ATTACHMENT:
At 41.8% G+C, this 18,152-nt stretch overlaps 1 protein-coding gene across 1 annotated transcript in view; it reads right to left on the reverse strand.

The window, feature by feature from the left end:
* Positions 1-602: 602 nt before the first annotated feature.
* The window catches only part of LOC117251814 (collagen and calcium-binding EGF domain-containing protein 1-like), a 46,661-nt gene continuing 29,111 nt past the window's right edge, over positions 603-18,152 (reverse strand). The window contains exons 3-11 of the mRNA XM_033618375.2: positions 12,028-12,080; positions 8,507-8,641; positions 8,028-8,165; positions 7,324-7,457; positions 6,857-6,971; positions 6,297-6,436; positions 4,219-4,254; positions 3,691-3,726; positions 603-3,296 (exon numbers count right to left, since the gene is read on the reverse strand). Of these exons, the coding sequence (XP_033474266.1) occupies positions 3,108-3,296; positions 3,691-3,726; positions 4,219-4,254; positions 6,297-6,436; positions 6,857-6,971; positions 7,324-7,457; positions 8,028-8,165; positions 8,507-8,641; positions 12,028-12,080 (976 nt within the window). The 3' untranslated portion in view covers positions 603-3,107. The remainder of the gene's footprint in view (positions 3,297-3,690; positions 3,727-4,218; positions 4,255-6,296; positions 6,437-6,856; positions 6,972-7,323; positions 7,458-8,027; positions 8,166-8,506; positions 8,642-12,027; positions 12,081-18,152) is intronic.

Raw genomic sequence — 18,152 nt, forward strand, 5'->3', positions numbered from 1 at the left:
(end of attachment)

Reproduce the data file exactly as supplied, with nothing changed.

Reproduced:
At 41.8% G+C, this 18,152-nt stretch overlaps 1 protein-coding gene across 1 annotated transcript in view; it reads right to left on the reverse strand.

The window, feature by feature from the left end:
* Positions 1-602: 602 nt before the first annotated feature.
* The window catches only part of LOC117251814 (collagen and calcium-binding EGF domain-containing protein 1-like), a 46,661-nt gene continuing 29,111 nt past the window's right edge, over positions 603-18,152 (reverse strand). The window contains exons 3-11 of the mRNA XM_033618375.2: positions 12,028-12,080; positions 8,507-8,641; positions 8,028-8,165; positions 7,324-7,457; positions 6,857-6,971; positions 6,297-6,436; positions 4,219-4,254; positions 3,691-3,726; positions 603-3,296 (exon numbers count right to left, since the gene is read on the reverse strand). Of these exons, the coding sequence (XP_033474266.1) occupies positions 3,108-3,296; positions 3,691-3,726; positions 4,219-4,254; positions 6,297-6,436; positions 6,857-6,971; positions 7,324-7,457; positions 8,028-8,165; positions 8,507-8,641; positions 12,028-12,080 (976 nt within the window). The 3' untranslated portion in view covers positions 603-3,107. The remainder of the gene's footprint in view (positions 3,297-3,690; positions 3,727-4,218; positions 4,255-6,296; positions 6,437-6,856; positions 6,972-7,323; positions 7,458-8,027; positions 8,166-8,506; positions 8,642-12,027; positions 12,081-18,152) is intronic.

Raw genomic sequence — 18,152 nt, forward strand, 5'->3', positions numbered from 1 at the left: